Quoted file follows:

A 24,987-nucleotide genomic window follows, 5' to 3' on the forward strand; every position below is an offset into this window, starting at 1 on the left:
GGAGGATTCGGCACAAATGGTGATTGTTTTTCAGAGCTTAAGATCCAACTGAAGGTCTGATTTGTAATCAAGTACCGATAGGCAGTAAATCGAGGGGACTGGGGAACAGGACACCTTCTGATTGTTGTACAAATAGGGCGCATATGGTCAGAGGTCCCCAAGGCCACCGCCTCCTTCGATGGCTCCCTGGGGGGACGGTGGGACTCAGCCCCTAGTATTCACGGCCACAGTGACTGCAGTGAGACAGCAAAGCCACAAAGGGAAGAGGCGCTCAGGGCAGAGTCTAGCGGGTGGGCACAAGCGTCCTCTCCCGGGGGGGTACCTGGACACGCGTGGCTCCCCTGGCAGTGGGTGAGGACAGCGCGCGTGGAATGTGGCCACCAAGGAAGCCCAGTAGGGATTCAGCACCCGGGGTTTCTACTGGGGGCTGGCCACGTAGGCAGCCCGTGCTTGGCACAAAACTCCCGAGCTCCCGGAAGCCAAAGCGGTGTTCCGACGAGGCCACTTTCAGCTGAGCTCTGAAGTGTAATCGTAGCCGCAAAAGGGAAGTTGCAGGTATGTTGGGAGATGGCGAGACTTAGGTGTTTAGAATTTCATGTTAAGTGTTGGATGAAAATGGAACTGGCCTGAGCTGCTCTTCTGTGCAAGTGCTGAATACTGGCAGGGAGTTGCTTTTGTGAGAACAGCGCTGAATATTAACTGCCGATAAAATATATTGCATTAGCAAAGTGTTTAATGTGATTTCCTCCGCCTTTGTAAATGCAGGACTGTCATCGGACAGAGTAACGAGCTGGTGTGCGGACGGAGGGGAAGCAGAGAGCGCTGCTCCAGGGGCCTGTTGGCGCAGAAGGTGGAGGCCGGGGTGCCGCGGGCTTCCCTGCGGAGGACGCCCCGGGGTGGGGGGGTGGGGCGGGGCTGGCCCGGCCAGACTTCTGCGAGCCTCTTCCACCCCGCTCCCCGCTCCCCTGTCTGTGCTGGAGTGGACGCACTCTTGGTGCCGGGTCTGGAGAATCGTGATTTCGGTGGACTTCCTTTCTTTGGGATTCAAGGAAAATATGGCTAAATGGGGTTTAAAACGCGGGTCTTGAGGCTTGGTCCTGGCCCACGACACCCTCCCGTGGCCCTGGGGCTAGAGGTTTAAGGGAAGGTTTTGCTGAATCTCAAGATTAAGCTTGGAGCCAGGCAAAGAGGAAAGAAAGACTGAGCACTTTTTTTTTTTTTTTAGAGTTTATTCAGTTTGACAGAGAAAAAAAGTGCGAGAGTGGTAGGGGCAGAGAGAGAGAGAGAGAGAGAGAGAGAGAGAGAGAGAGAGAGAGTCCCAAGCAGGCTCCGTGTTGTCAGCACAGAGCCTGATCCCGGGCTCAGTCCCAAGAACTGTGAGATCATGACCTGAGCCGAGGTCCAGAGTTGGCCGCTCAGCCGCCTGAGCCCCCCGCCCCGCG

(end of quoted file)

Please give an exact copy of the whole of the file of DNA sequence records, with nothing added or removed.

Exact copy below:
A 24,987-nucleotide genomic window follows, 5' to 3' on the forward strand; every position below is an offset into this window, starting at 1 on the left:
GGAGGATTCGGCACAAATGGTGATTGTTTTTCAGAGCTTAAGATCCAACTGAAGGTCTGATTTGTAATCAAGTACCGATAGGCAGTAAATCGAGGGGACTGGGGAACAGGACACCTTCTGATTGTTGTACAAATAGGGCGCATATGGTCAGAGGTCCCCAAGGCCACCGCCTCCTTCGATGGCTCCCTGGGGGGACGGTGGGACTCAGCCCCTAGTATTCACGGCCACAGTGACTGCAGTGAGACAGCAAAGCCACAAAGGGAAGAGGCGCTCAGGGCAGAGTCTAGCGGGTGGGCACAAGCGTCCTCTCCCGGGGGGGTACCTGGACACGCGTGGCTCCCCTGGCAGTGGGTGAGGACAGCGCGCGTGGAATGTGGCCACCAAGGAAGCCCAGTAGGGATTCAGCACCCGGGGTTTCTACTGGGGGCTGGCCACGTAGGCAGCCCGTGCTTGGCACAAAACTCCCGAGCTCCCGGAAGCCAAAGCGGTGTTCCGACGAGGCCACTTTCAGCTGAGCTCTGAAGTGTAATCGTAGCCGCAAAAGGGAAGTTGCAGGTATGTTGGGAGATGGCGAGACTTAGGTGTTTAGAATTTCATGTTAAGTGTTGGATGAAAATGGAACTGGCCTGAGCTGCTCTTCTGTGCAAGTGCTGAATACTGGCAGGGAGTTGCTTTTGTGAGAACAGCGCTGAATATTAACTGCCGATAAAATATATTGCATTAGCAAAGTGTTTAATGTGATTTCCTCCGCCTTTGTAAATGCAGGACTGTCATCGGACAGAGTAACGAGCTGGTGTGCGGACGGAGGGGAAGCAGAGAGCGCTGCTCCAGGGGCCTGTTGGCGCAGAAGGTGGAGGCCGGGGTGCCGCGGGCTTCCCTGCGGAGGACGCCCCGGGGTGGGGGGGTGGGGCGGGGCTGGCCCGGCCAGACTTCTGCGAGCCTCTTCCACCCCGCTCCCCGCTCCCCTGTCTGTGCTGGAGTGGACGCACTCTTGGTGCCGGGTCTGGAGAATCGTGATTTCGGTGGACTTCCTTTCTTTGGGATTCAAGGAAAATATGGCTAAATGGGGTTTAAAACGCGGGTCTTGAGGCTTGGTCCTGGCCCACGACACCCTCCCGTGGCCCTGGGGCTAGAGGTTTAAGGGAAGGTTTTGCTGAATCTCAAGATTAAGCTTGGAGCCAGGCAAAGAGGAAAGAAAGACTGAGCACTTTTTTTTTTTTTTTAGAGTTTATTCAGTTTGACAGAGAAAAAAAGTGCGAGAGTGGTAGGGGCAGAGAGAGAGAGAGAGAGAGAGAGAGAGAGAGAGAGAGAGAGAGTCCCAAGCAGGCTCCGTGTTGTCAGCACAGAGCCTGATCCCGGGCTCAGTCCCAAGAACTGTGAGATCATGACCTGAGCCGAGGTCCAGAGTTGGCCGCTCAGCCGCCTGAGCCCCCCGCCCCGCG